Joe Biden has pledged to deploy the US National Guard and FEMA resources to distribute Covid-19 vaccines across the US as part of a vaccine plan aimed at rapidly speeding up inoculations after a stalled rollout under Donald Trump’s administration that fell significantly short of its goals.
The president-elect, days before his inauguration on 20 January, will propose “new, federally supported community vaccination centres” and mobilise “thousands” of staff and contractors. He also pledged to fully reimburse states that rely on their own National Guard to help distribute vaccines.
He proposed vaccination sites inside schools, sports complexes and community centres, as well as mobile clinics, pharmacies, and centres serving Black and Latino communities and rural areas.
The president-elect also intends to invoke the Defense Production Act to accelerate the production of vaccine-related supplies.
More than 31 million doses have been distributed as of 15 January, though only 12.2 million have received a shot, according to the Centres for Disease Control and Prevention. Roughly 1.6 million people have received both doses of the two fast-tracked vaccines.
But vaccinations under the Trump’s administration fell significantly short of initial goals to inoculate up to 20 million people by the end of 2020. By New Year’s Eve, fewer than 3 million Americans received their first dose.
The vaccine rollout in the United States has been a dismal failure so far,” he said in remarks from Delaware on Friday. “The honest truth is this things will get worse before they get better, and the policy changes we are going to be making [are] going to take time to show up in the Covid statistics.”
The president-elect’s plans to broaden access to vaccine while ensuring equitable distribution – with as many as 100 million doses within his first 100 days – includes expanding eligibility to people 65 and older as well as frontline workers.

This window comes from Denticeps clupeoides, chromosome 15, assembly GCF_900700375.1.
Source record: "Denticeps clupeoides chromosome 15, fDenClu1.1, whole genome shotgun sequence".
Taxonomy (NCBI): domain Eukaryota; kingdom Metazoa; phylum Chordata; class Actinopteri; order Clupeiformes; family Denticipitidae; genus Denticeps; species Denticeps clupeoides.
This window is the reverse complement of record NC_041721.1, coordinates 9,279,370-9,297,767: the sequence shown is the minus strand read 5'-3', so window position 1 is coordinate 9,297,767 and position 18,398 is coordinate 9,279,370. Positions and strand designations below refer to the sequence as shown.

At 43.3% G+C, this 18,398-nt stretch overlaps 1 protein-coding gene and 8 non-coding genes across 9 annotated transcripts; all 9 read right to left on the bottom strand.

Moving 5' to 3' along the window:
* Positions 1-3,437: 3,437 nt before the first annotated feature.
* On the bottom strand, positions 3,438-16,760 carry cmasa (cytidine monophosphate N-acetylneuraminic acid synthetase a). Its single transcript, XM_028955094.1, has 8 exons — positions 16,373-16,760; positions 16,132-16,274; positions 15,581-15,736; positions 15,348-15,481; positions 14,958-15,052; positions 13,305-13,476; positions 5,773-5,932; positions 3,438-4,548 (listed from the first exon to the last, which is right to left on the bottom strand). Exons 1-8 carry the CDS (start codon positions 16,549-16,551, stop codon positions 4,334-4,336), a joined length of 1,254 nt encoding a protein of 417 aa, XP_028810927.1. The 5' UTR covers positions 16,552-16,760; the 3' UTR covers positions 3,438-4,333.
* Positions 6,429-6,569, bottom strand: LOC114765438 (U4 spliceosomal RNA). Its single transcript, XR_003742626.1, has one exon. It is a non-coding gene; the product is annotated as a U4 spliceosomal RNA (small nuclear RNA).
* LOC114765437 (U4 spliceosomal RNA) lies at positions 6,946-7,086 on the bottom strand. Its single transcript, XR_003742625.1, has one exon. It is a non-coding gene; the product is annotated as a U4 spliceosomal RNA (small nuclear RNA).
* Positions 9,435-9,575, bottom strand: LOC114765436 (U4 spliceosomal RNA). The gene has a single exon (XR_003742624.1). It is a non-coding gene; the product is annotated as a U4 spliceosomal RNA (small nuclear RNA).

“It won’t mean that everyone in these groups will get vaccinated immediately, as supply is not where it needs to be,” he said in remarks from Delaware on Friday. “But it will mean that as vaccines become available, they will reach more people who need them.”
His remarks followed the unveiling of a $1.9trn “American Rescue Plan” – his administration’s pitch to boost a lagging economy and provide direct relief to millions of Americans, including direct payments to supplement the recently approved $600 cheques.
The plan includes $160bn for the vaccine programme, with $20bn for distribution and $50bn for increased testing.
President-elect Biden underscored the urgency for vaccinations and congressionally approved aid, as the nation approaches a year since the onset of a public health crisis that has killed more than 390,000 Americans with confirmed infections reaching nearly 25 million.
States reported more than 23,000 Covid-19-related deaths this week, 25 per cent more than in any other week since the pandemic began, according to The COVID Tracking Project.
“The health of the nation is literally at stake,” Mr Biden said.
“You have my word," he added as he closed his remarks. "We will manage the hell out of this operation,”
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